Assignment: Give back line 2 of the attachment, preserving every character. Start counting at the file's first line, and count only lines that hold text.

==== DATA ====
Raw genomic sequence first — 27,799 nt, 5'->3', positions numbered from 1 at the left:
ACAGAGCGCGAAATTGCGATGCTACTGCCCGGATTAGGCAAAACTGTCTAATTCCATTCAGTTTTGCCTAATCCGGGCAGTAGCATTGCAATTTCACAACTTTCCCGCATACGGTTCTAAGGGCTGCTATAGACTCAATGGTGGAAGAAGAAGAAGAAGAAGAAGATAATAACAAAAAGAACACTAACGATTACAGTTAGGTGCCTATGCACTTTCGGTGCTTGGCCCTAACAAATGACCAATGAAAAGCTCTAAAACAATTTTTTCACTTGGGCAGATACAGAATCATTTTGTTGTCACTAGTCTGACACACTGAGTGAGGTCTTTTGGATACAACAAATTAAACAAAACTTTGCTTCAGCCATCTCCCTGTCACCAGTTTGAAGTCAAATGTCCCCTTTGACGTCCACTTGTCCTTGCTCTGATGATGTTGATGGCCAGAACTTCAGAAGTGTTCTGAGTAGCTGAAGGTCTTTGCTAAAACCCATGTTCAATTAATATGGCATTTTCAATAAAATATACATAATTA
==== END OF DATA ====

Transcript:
ACAGAGCGCGAAATTGCGATGCTACTGCCCGGATTAGGCAAAACTGTCTAATTCCATTCAGTTTTGCCTAATCCGGGCAGTAGCATTGCAATTTCACAACTTTCCCGCATACGGTTCTAAGGGCTGCTATAGACTCAATGGTGGAAGAAGAAGAAGAAGAAGAAGATAATAACAAAAAGAACACTAACGATTACAGTTAGGTGCCTATGCACTTTCGGTGCTTGGCCCTAACAAATGACCAATGAAAAGCTCTAAAACAATTTTTTCACTTGGGCAGATACAGAATCATTTTGTTGTCACTAGTCTGACACACTGAGTGAGGTCTTTTGGATACAACAAATTAAACAAAACTTTGCTTCAGCCATCTCCCTGTCACCAGTTTGAAGTCAAATGTCCCCTTTGACGTCCACTTGTCCTTGCTCTGATGATGTTGATGGCCAGAACTTCAGAAGTGTTCTGAGTAGCTGAAGGTCTTTGCTAAAACCCATGTTCAATTAATATGGCATTTTCAATAAAATATACATAATTA